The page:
One in four women and girls worldwide has been physically or sexually assaulted by her husband or male partner, according to the largest study to date on the prevalence of violence against women.
The report, conducted by the World Health Organization (WHO) and UN partners, found that domestic violence began at an early age, and an estimated one-quarter of girls and young women ages 15 to 19 have been abused at least once in their lives. . The highest rates were found to be among people ages 30 to 39.
When figures for violence outside of the partner are included, the WHO estimates that around a third of women aged 15 and over, between 736 million and 852 million, will experience some form of sexual or physical violence in their lifetime.
The study analyzed data on non-intimate violence, defined as perpetrated by a stranger or someone the victim knows, and intimate partner violence covering 161 countries, published between 2000 and 2018. It does not reflect the ongoing impact of the Covid-19 pandemic. Last year, the UN predicted at least 15 million additional cases of domestic violence worldwide as a result of coronavirus restrictions.
The WHO report focused on physical and sexual violence, but noted that actual rates would be much higher if other types of abuse were included, such as online violence and sexual harassment.
Levels of violence were highest in low- and middle-income countries. South Asia and sub-Saharan Africa had some of the highest rates of intimate partner violence among women and girls ages 15-49. In five countries (Kiribati, Fiji, Papua New Guinea, Bangladesh, and the Solomon Islands), more than half of women have been abused by a partner at least once.
The Democratic Republic of the Congo had the highest rate among this age cohort in sub-Saharan Africa, at 47%, followed by Equatorial Guinea (46%), Uganda (45%), and Liberia (43%).
The lowest rates of violence were found in southern and eastern Europe and central and eastern Asia. In the UK, 24% of young people aged 15-49 have been abused by their partner.
“Violence against women is endemic in all countries and cultures, harms millions of women and their families, and has been exacerbated by the Covid-19 pandemic,” said Dr. Tedros Adhanom Ghebreyesus, CEO of The OMS.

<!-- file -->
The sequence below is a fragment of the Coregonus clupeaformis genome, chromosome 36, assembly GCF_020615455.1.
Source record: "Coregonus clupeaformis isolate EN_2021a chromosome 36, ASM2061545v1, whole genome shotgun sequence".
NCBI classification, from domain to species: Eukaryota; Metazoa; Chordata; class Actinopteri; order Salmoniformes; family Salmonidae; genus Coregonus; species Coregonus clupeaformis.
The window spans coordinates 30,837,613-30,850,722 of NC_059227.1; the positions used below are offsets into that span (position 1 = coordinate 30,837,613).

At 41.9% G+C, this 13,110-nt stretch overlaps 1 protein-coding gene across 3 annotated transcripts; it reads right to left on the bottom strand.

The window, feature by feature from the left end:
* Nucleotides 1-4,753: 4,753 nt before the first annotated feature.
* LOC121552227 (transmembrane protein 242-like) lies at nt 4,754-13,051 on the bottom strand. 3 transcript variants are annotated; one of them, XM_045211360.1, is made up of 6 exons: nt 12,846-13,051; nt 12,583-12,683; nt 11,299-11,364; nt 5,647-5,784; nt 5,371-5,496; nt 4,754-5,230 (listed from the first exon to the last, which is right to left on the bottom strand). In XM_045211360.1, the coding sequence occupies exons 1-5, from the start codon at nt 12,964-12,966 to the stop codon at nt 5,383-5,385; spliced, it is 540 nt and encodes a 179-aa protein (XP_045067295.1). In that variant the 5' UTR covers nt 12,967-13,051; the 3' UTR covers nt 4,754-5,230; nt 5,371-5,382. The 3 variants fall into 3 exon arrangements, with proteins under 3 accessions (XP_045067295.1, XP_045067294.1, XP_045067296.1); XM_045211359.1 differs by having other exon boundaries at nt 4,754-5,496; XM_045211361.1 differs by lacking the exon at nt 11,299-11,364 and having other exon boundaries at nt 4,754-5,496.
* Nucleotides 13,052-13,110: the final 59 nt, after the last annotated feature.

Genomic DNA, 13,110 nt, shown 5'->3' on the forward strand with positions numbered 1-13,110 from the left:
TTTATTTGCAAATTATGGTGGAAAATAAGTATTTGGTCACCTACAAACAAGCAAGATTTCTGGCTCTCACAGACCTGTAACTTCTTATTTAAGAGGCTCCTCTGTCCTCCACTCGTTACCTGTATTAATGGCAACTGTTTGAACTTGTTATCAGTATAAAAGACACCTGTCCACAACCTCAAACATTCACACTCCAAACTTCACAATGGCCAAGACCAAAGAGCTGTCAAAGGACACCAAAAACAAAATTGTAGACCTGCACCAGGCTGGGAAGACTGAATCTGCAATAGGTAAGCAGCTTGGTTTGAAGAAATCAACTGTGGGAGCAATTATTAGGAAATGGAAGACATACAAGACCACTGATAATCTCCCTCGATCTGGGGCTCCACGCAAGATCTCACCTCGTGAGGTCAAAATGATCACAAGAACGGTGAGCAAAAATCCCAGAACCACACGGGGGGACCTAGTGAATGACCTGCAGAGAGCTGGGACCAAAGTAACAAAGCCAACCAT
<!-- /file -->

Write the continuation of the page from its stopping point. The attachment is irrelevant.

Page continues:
But unlike Covid-19, violence against women cannot be stopped with a vaccine. We can only combat it with deep-rooted and sustained efforts – by governments, communities and individuals – to change harmful attitudes, improve access to opportunities and services for women and girls, and foster healthy relationships and mutual respect. “
Dr. Claudia García-Moreno, who leads the WHO’s work on violence against women, said the figures should be a “wake-up call” to governments about the urgency of the situation.
“There is an urgent need to reduce the stigma around this issue, train health professionals to interview survivors compassionately and dismantle the foundations of gender inequality,” she said.
“Starting with making schools safe, because in many countries and settings, unfortunately they are not,” he said.
Comprehensive sex education and lessons are needed on how to build healthy relationships, based on equality and mutual respect, he added.
However, fundamentally, violence against women must be treated as a social problem, with men and boys involved in addressing it, García-Moreno said. “One of the challenges is that it is often overlooked as a women’s issue.”
Anthony Davis, a gender policy adviser at the UK branch of the children’s charity Plan International, agreed. She said it was important for girls to have full access to resources and services to help prevent and respond to violence.
But she added that gender-based violence was both a cause and a consequence of gender inequalities that needed to be eliminated. “An important part of that is working with men and boys directly to understand their perspectives, why they have certain points of view, and really working with them in the long term to dismantle some of these core beliefs, as well as support and empower girls and women. . to reach their potential. “
Funding to address violence against women has increased significantly in the last five years. Bilateral aid from donor countries to the OECD’s Development Assistance Committee (DAC) increased from $ 121 million in 2016 to $ 449 million in 2019, mostly from EU programs, according to an analysis on the website. of financing trends. Donor tracker.
But this represented only 0.33% of the total budget of the DAC countries. “It’s a pittance when you consider the magnitude of the problem, when you consider the prevalence, when you consider the millions of women and their children who are affected,” García-Moreno said.
In the first of two, a budgeted blueprint to address violence against women and girls, drawn up by NGOs, government officials and business leaders, will be released. Generation equality forums, convened by UN Women later this month. It will include a call for a 50% increase in funding for women’s rights organizations to address violence over the next five years.
George is Digismak’s reported cum editor with 13 years of experience in Journalism